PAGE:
Lubeseder values the German traditions

Rudy Lubeseder remembers singing Christmas carols in German and English languages as a young child.

Richard Froese
South Peace News

Rudy Lubeseder has many fond memories of Christmas while growing up in Prairie Echo, north of High Prairie.
“My parents were from Germany and we did a lot of things in the German way,” says Lubeseder, 84, the third of four children of Werner and Margaret Lubeseder.
“We hung our stockings on St. Nicholas Day, Dec. 6.
“We usually got an orange and candy.”
He recalls opening his gifts.
“We opened our gifts on Christmas Eve after supper,” says Lubeseder, a current resident of Pleasantview Lodge in High Prairie.
“In those days, it was mostly clothes, something we needed.”
After opening gifts, the children and their parents sang some Christmas carols in the German and English languages without any instruments.
“Mother was the only one who could sing,” Lubeseder says.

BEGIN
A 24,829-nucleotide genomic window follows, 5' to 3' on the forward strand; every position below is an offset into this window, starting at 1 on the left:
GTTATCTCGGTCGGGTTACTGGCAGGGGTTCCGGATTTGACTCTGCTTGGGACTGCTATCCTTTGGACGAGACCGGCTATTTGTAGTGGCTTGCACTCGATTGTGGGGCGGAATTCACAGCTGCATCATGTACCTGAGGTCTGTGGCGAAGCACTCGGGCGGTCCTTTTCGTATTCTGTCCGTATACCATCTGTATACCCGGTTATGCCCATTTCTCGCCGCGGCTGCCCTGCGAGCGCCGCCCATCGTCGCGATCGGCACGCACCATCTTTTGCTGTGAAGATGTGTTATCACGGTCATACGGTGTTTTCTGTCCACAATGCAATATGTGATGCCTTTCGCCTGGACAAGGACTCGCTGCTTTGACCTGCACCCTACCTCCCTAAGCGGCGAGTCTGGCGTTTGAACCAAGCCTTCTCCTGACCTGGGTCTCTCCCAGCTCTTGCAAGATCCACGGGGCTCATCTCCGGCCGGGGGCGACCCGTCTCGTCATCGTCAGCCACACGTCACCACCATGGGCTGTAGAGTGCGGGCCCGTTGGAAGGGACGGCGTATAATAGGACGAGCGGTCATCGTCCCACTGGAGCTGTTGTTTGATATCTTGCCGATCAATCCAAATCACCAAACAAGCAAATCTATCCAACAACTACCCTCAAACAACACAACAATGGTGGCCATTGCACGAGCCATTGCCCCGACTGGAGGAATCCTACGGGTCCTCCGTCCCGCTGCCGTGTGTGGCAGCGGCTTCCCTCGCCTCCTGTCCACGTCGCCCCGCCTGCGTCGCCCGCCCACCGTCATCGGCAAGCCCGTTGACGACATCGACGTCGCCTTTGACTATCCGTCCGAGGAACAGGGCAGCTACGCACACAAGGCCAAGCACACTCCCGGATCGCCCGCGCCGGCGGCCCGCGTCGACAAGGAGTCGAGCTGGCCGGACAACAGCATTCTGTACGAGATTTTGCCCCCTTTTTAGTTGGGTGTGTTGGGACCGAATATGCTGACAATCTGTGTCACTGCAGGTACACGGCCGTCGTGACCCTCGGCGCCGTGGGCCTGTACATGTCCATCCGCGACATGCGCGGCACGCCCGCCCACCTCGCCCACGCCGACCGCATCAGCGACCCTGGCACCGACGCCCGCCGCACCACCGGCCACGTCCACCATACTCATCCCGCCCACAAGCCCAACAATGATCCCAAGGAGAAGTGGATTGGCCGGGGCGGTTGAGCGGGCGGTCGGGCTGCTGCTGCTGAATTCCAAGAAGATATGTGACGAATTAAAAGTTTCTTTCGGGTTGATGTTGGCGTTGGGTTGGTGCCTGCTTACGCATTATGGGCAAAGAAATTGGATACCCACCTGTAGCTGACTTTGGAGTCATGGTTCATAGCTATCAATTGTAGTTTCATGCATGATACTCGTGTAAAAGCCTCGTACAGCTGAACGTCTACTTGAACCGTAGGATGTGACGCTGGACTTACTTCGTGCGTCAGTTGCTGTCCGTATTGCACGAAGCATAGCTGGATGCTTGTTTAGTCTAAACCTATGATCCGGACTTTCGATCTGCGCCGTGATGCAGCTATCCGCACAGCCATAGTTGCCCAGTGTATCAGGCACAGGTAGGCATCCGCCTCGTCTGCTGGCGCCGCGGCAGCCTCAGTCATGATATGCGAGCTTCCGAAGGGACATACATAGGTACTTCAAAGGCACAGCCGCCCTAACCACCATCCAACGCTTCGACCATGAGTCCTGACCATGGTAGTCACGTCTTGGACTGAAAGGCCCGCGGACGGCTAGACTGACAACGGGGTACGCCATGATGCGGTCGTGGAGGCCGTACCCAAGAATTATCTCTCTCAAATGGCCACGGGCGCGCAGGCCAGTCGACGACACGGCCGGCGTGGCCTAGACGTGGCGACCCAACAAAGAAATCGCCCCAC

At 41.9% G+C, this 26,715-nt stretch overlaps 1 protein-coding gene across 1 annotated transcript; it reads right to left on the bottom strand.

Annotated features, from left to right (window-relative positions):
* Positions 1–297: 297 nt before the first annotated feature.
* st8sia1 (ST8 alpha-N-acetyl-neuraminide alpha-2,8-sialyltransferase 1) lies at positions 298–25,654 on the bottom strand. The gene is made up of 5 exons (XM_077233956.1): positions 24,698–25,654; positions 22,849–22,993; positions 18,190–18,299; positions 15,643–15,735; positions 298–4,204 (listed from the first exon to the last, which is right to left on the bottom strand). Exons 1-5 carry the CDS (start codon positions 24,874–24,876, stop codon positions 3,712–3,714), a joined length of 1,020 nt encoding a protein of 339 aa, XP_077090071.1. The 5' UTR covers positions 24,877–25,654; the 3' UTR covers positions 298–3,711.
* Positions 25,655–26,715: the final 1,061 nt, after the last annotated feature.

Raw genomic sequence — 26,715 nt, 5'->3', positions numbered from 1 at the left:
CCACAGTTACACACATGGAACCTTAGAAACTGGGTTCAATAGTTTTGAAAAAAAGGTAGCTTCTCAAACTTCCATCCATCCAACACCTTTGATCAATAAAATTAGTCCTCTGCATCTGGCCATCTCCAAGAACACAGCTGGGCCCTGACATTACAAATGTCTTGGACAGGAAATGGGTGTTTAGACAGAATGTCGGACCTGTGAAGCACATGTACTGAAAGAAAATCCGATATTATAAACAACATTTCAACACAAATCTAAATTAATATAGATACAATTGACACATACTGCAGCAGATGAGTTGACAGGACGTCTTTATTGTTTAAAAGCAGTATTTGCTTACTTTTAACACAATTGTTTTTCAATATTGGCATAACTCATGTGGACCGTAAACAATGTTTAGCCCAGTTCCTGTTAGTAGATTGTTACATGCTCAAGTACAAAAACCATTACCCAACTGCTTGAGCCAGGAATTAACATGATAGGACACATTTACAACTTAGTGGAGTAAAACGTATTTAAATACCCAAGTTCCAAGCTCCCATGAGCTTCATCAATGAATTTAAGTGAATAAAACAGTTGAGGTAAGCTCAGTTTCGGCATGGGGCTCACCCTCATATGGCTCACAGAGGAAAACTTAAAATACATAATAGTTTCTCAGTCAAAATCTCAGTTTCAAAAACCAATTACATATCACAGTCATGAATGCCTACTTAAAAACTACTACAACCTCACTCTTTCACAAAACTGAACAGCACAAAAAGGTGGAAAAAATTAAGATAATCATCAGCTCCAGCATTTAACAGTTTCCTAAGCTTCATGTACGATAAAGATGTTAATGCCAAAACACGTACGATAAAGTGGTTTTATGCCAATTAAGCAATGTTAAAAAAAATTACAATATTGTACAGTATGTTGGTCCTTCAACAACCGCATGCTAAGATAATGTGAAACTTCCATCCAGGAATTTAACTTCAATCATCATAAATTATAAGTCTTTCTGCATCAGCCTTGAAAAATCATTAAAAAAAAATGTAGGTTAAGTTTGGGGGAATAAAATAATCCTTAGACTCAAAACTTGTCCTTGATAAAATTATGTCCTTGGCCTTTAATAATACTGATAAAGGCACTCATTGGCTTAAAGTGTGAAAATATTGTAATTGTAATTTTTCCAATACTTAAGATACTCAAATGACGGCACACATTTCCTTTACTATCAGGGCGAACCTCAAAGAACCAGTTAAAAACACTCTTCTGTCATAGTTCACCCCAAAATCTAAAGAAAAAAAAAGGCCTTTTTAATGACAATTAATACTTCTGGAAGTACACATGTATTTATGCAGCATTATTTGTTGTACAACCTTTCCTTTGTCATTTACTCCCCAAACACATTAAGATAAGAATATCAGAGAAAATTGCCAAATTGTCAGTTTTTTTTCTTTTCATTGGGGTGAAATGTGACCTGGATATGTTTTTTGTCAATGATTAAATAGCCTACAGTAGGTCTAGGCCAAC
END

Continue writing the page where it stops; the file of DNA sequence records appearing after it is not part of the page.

Gifts were ready under the Christmas tree that was retrieved not far away.
“Father just went out and got one,” Lubeseder says.
“We had spruce trees on our land.
“When I was bigger, I would usually get one.”
The Christmas tree was not too big, he remembers, so the whole family could decorate the tree.
“We had homemade decorations,” Lubeseder says.
“Usually, my sister Inge and mom made the decorations.”
Christmas dinner was served on Christmas Day in the early afternoon.
“We had chicken dinner with all the trimmings,” Lubeseder says.
The chicken was raised on the farm that included various other livestock to provide food for the family.
“For dessert, we had special Christmas cake and German baking, including old-fashioned Christmas stollen,” says Lubeseder.
“What I liked about Christmas the most was all the goodies to eat.”
More food and fun were also part of Christmas at the Prairie Echo School that included Grades 1-8.
“We had a Christmas party, usually on one of the last days of school before the holidays.
“We had cookies and cake and exchanged Christmas cards.”
Students also entertained parents and people from the community with a Christmas concert. Each class presented a part, either a song, skit or recitation.
He recalls some parts he had to do.
“Some were good, some were not,” he says.
“One time, I was Jack in Jack and Beanstalk.”
Santa Claus was always the special guest.
“You had to have Santa,” Lubeseder says.
He came around and handed out goody bags with an orange and candy.

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